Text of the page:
Painter Gives Away Her Urban Portraits

By: Denise Tejada


Photo Credit: Nicole Bourgea

Say you leave your house at the usual time, and head down the same old street that takes you to work everyday. Only this time, you find a life-size oil painting of yourself with a note attached saying, “If this is you, this painting is for you to take.” How would you feel? This may sound like a weird scenario to be in, but not impossible.

In Washington, DC, one artist is doing just that. Artist Nicole Bourgea is known for her life-size oil paintings. The paintings are part of her latest work, AS IS: An Urban Portrait Project. After photographing random people, she creates a painting and returns it to the photo-spot with a note.

She began this project as her way to fulfill her “desire to meet people where they are, to give my full attention to them there, and to leave the experience of being noticed as a gift for their taking.” The paintings took between 40-80 hours to complete and was completely funded by Bourgea herself.

We spoke to Bourgea about her inspiration behind this project and her plans its potential expansion.

Youth Radio: Can you explain your project?

Nicole Bourgea: I paint large-scale formal oil portraits of strangers going about their day. These paintings are several feet in length and take between forty to eighty hours to complete. The finished portraits are then installed in the public spots around the city where I first met each subject. Next to each painting I post a handwritten sign stating that the portrait is a gift for the person it depicts. The signs read "If this is you, this painting is yours to take." Unlike my commissioned work, these portraits are intended as unexpected presents for their


YR: What inspired you to go around taking pictures of strangers and then painting them?

NB:In a world where most human interaction is strained down to its digital pulp, this project asks the question “Do we really see each other anymore?” by bringing fine art onto the street. AS IS developed out of my desire to meet people where they are, to give my full attention to them there, and to leave the experience of being noticed as a gift for their taking.

YR: How did you choose your subject?

NB:Whenever I find myself hurrying past someone for any number of reasons, it is usually a good sign that I should slow down and take a closer look. While the subjects for AS IS were somewhat randomly chosen, they each mark a time in the past year when I have successfully slowed down to really look at the person in front of me.

YR: Were people hesitant to participant at first?

NB: A few were, but overwhelmingly people were game. I always introduce myself as a portrait artist and ask if I can take a person's picture or do a quick sketch for a project that I'm working on. I let the potential subject be free to ask any follow up questions or not about what that project is. None of the ten people that I photographed knew the full extent of the project (i.e. that i would be painting life sized portrait of each person and that those portraits would be installed back on the streets as gifts fir the subjects to take.)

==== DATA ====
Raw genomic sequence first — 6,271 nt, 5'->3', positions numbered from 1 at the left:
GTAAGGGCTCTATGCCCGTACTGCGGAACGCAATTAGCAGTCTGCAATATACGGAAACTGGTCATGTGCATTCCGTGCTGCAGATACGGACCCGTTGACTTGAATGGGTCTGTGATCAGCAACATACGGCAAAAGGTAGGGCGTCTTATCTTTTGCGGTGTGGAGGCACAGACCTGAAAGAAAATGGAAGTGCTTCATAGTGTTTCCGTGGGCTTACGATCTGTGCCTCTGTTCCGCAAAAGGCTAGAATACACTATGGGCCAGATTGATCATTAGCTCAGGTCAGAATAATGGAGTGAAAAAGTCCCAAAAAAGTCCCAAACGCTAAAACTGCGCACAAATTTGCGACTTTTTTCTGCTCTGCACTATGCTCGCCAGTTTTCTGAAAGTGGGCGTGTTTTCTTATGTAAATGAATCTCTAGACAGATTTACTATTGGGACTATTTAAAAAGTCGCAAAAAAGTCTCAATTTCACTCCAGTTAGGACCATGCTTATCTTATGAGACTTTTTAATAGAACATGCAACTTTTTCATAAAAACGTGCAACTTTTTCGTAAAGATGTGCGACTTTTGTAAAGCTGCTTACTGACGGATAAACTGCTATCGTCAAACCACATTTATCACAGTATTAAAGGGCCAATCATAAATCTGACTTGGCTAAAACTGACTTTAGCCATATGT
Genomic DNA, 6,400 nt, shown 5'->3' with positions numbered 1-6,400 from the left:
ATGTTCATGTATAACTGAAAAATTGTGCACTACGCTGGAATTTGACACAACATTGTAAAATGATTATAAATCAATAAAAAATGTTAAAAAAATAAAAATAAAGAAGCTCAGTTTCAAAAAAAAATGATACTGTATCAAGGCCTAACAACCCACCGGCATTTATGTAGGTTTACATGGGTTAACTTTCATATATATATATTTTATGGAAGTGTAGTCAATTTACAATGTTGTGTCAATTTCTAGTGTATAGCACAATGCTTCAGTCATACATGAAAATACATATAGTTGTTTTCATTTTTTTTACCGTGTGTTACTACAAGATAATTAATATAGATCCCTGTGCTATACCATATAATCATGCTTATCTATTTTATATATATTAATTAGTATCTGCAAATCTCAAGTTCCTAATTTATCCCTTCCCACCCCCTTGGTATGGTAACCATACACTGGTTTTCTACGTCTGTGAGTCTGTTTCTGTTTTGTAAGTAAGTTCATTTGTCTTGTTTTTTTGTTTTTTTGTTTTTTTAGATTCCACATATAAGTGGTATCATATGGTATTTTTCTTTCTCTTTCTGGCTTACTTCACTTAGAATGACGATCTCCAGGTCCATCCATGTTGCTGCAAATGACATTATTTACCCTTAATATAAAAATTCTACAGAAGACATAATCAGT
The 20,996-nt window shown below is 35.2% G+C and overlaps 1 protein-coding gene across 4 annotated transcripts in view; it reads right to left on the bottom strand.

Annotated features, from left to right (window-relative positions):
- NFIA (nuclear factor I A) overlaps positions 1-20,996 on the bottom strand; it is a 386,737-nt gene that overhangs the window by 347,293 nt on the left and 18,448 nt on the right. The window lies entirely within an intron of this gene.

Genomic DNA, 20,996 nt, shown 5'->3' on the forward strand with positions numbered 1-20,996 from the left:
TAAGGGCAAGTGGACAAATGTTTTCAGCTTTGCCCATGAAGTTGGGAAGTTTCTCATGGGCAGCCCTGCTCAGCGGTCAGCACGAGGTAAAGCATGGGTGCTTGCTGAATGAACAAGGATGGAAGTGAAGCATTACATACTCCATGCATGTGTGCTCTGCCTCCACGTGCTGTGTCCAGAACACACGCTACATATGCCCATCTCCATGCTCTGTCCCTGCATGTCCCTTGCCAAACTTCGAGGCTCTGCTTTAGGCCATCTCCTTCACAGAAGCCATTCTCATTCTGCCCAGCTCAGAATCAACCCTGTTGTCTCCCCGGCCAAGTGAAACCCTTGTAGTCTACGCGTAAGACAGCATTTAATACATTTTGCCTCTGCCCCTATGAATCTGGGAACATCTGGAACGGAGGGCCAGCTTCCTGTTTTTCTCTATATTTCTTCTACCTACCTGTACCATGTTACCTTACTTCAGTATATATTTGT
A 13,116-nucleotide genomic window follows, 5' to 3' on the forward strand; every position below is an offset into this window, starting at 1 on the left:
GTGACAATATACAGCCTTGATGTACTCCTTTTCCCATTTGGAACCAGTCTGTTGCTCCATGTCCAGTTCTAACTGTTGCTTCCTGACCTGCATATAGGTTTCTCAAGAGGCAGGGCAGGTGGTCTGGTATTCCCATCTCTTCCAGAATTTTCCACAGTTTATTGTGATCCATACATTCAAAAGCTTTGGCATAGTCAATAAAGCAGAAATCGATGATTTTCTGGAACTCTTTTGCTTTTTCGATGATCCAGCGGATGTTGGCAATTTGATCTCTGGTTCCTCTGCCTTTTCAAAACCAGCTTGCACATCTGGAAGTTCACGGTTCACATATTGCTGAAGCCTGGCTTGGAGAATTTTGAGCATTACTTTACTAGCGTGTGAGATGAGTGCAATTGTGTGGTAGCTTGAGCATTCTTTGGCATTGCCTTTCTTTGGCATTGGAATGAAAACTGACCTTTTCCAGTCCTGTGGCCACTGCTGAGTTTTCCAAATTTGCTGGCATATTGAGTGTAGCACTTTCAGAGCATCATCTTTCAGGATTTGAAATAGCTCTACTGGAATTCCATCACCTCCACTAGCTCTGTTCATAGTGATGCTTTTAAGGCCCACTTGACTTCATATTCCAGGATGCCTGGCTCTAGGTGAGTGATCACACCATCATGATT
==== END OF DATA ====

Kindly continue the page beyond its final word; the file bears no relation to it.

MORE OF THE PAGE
YR: What were the hardest parts of this project?

NB:The hardest part was forcing myself to slow down and give the gift of notice to the people that I was passing in the first place. We are all so engrossed in our "very important, very busy" lives that that kind of simple acknowledgement is becoming so rare. I think it will also be hard in a different way to let go of the portraits when I install them on October 1st--some of them have been beside me in my studio for a year!

YR: What were the easiest parts of this project?

NB: The easiest part was actually painting the portraits. Since every person is unique, everyone is inherently interesting, and painting a portrait is such a fun way to study those differences and really pay attention to someone.

YR: What is your ultimate goal with this project?

NB: Well, I believe that while the attention that we pay to each other requires very little of us, we don’t often give it away freely. I want to tell people that they are seen. It is my hope that in some small way this project will ignite conversation about the power and the gift of notice.

YR: Can you talk about your plans for October 1st and how you'll be distributing the paintings?

NB: Sure. I plan to be up with the sun on the morning of the first, installing each portrait in the public spots around the city where I met each of the subjects for AS IS. Next to each painting I will post a handwritten sign which reads "If this is you, this painting is yours to take." I will be leaving a small box with contact information about the project next to each one, in case people want to share if they have found their portraits or have spotted a painting of someone else.

YR: How are you funding this project?

NB: I am funding this project on my own with the exception of the eight portrait, for which I received painting supply assistance from the public art project, Habitat For Artists. Ultimately, I would love to receive funding to be able to continue the project on a larger scale after the initial October 1st install...but until then, I will continue to take commissioned work to pay my bills!

YR: What other projects are you working on?

NB: I am always taking on commissioned projects for clients, but AS IS is something that has been brewing for so long that I have been really happy to dedicate every spare minute to the project! You know the feeling when you go for a really long run and you hit a big hill right before the finish line? Right now, I'm just concentrating on getting to the top of that hill. I'm racing to finish the tenth urban portrait before it hits the streets next week--then, who knows!

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